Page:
I’m a Hollywood assistant. What does this mean? It means that I work long, sometimes indefinite hours making sure some of the most powerful people in Hollywood have what they need to create the works of art you see on television every day. Sometimes this means a clichéd coffee run to give my exec a little liquid fuel to jump start the day. Sometimes it means organizing action-items in order of importance from “happening as we speak” to “can wait a few days.” Sometimes it means getting to take notes in writers rooms or sit in on pitches. What’s needed from day to day varies – which is partly why I like the job. It’s rarely routine.
I moved to LA last year to pursue my dream of writing comedy and took on a big assisting role. It was absolutely the hardest year of my life.
There are two things you need to know about me:
- I’m a major, major homebody.
- When I feel I’m losing control, my workaholic tendencies go into overdrive.
Leaving my beloved hometown of Chicago was extremely difficult for me, mainly because I wasn’t running away from anything. I’m very close with my parents. I had a really secure, fun job at the time. And there was a Chipotle less than a mile from my house – seriously, what else do you need?
Starting over in LA with only a handful of acquaintances was not what I wanted but what I felt was necessary to achieve the goals I had set for myself. To make matters worse, my (now) fiancé transferred to San Diego, so we were doing long distance as well.
I was alone in a new city in a small apartment with nothing demanding my attention besides work. So… I worked. And worked. And worked. And then went home. And worked some more.
When dinner menus came out at work, I rarely refused. After all, it was free food, and what was the alternative? Going home to my box-sized apartment to heat up soup on my two-burner stove? Thanks – I’ll take the salmon.
And you want to know what? I burned the hell out. I started experiencing weird health issues, emotional extremes, and utter exhaustion.
Wait, it gets better, I promise.
The long story short is my fiancé moved to LA, proposed to me, and I’ve learned to set work/life boundaries. The story ends well, I swear. But last year at this time? I was fried.
For anyone who copes with life by throwing themselves into work; for anyone who feels the need to push themselves beyond their limits on a daily basis; for anyone who feels crushed by the weight of societal pressures – I totally understand. And I want to share what I learned in hopes you can avoid the burnout I experienced.
- Not Everyone is Your Lois Lane
Hey, superwoman – guess what? It is not up to you to rescue everyone. This was the hardest thing for me to learn. My mom is an extremely compassionate person, and my dad is an extremely hard worker. Put them together, and you get someone who wants to work hard to help others. I’m not saying that it’s not okay for you to lend a hand every once in a while, but I strongly urge you to monitor how many times people come to you for help. Who are they? Do you report to them? Are the same people always looking to you to save the day? And do they reciprocate the help when you need it? It was very hard for me to identify the people I was required to assist, and the people who were taking advantage of my work ethic. If your energy is your work currency, be careful on who you choose to spend it. Remember: there’s a reason that flight attendants tell you to put on your own oxygen mask before assisting others. You are no good to anyone, least of all yourself, if you are run down.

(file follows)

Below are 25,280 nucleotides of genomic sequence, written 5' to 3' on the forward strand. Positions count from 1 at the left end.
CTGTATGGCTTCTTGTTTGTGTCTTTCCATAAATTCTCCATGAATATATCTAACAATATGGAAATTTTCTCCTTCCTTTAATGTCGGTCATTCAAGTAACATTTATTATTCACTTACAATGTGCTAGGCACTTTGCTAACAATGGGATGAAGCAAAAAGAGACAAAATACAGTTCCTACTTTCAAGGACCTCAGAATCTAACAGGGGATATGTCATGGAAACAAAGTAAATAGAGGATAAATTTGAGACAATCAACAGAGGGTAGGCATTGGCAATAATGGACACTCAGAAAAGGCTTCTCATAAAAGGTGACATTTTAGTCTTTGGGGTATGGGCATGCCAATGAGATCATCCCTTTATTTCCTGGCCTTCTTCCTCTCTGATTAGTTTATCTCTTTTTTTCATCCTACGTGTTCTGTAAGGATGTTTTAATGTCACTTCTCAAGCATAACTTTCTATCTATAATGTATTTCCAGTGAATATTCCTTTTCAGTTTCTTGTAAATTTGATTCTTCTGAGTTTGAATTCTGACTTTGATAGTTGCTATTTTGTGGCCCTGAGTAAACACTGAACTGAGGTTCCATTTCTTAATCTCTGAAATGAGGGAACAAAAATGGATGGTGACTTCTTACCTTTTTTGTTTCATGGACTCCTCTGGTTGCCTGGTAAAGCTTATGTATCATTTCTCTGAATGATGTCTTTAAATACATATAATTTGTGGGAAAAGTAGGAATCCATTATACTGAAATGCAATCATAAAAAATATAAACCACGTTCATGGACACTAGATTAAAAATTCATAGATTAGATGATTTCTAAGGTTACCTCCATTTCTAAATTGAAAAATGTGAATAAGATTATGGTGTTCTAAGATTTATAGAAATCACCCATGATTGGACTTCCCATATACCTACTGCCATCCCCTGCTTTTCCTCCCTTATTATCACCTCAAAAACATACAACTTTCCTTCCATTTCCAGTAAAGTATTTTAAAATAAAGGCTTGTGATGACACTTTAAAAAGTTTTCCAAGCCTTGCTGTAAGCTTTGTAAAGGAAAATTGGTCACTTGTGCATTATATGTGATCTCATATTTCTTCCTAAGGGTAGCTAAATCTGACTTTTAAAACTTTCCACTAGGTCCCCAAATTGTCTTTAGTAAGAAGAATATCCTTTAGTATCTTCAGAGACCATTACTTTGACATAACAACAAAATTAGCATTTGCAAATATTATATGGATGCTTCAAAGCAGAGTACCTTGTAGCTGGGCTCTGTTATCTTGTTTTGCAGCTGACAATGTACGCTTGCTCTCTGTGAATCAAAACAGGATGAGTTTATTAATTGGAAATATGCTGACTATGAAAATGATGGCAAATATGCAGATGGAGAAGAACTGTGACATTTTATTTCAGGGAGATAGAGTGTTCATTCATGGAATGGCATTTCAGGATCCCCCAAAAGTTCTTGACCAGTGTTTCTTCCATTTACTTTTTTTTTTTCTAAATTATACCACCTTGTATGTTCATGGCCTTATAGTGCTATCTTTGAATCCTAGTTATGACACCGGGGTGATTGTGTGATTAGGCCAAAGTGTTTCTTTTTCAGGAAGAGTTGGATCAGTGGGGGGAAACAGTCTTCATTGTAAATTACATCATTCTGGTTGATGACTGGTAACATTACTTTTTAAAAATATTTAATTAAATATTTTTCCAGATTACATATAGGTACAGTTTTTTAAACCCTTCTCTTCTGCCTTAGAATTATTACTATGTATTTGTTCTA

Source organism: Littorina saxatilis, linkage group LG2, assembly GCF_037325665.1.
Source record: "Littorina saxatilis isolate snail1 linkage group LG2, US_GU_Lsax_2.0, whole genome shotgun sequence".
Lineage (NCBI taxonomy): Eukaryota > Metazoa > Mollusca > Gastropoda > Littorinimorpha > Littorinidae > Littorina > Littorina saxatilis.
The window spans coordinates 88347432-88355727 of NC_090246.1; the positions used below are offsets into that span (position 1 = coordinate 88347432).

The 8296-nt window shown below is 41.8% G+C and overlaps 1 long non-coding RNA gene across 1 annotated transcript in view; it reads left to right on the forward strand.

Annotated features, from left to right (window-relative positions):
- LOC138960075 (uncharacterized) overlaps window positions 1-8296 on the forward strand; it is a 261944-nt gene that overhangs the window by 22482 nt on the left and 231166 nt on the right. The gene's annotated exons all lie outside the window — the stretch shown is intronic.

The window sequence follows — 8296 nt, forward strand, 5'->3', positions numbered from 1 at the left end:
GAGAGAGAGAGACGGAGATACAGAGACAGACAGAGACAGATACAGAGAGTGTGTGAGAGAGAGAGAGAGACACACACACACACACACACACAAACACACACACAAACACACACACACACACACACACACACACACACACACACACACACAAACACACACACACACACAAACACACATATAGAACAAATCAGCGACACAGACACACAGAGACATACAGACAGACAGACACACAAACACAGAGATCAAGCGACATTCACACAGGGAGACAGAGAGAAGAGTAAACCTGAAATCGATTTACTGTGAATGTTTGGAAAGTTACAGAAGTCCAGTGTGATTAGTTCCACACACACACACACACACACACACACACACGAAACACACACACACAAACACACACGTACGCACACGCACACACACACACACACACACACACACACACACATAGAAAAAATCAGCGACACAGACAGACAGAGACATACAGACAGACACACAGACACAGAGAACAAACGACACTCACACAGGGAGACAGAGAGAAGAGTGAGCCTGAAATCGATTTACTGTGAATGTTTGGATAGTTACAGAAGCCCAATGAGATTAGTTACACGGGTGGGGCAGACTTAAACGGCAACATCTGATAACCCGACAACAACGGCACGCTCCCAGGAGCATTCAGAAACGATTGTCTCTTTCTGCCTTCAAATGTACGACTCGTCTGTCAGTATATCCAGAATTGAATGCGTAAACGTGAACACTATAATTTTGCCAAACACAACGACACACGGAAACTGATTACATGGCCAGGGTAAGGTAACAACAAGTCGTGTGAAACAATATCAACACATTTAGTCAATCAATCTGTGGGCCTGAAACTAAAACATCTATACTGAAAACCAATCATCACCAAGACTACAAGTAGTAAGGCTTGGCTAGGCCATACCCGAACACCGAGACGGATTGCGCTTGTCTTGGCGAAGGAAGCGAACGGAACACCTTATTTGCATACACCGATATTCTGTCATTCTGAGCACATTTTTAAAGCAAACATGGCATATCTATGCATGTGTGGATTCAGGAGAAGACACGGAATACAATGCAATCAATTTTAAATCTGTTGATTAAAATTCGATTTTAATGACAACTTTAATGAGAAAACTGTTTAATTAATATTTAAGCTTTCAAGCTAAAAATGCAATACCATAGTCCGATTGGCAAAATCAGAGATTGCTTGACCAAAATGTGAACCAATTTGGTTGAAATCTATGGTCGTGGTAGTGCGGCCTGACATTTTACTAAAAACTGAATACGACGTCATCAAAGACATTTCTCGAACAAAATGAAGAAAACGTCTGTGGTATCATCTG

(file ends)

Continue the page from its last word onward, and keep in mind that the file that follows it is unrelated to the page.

- Learn to Delegate
Because I tried to be a superwoman, I was convinced I had to do everything myself. I’m also a control freak and a bit of a perfectionist, so that didn’t help the issue. I took on everything with which I was tasked and made it my job to complete it. At one point, when my workload was extremely heavy, I was waking up at 7AM, opening my eyes, and then opening my computer. I didn’t shut either until 12:30AM. Good executives (and good executive assistants) know how to delegate tasks in an effective way to maximize efficiency. They employ qualified people and tap into their strongest skill sets. You are not bossy if you delegate. You should not lose friends if you delegate. If people resent you for delegating, they didn’t respect you in the first place. (I should add: delegating doesn’t mean you’re not doing your own work. It means you’ve prioritized what YOU need to personally tackle, and you are delegating the remaining tasks in order to complete everything in a timely manner).
- Saying No
I hate conflict. I will go out of my way to avoid any sort of uncomfortable confrontation. This usually means appeasing people to steer clear of any tension. It means becoming a “yes man.” I thought by saying yes to everything, I was proving myself. All I was doing was proving that I was available to serve. I wasn’t respecting my own time and energy – why should I have expected anyone else to? I’ve had to learn to say no. No – I can’t attend that event because yes, like most normal humans, I have laundry and dishes and other life things that need tending to. No – I can’t take on that project for you because I’ve already committed my time and attention to too many other things, and I need to honor those commitments first. No – I’m sorry, I don’t know the answer to your question, and I’m not obligated to help you find it. It sounds harsh – I know. But sometimes we have to draw very clear boundaries for ourselves in order to protect our minds, bodies, and souls. If people can’t make you feel inferior without your consent, then they can’t run you down without it either.
Don’t try to save everyone. Learn to delegate. Develop a healthy relationship with the word “no.” And when all else fails, turn off your phone and grab some guac at the nearest Chipotle.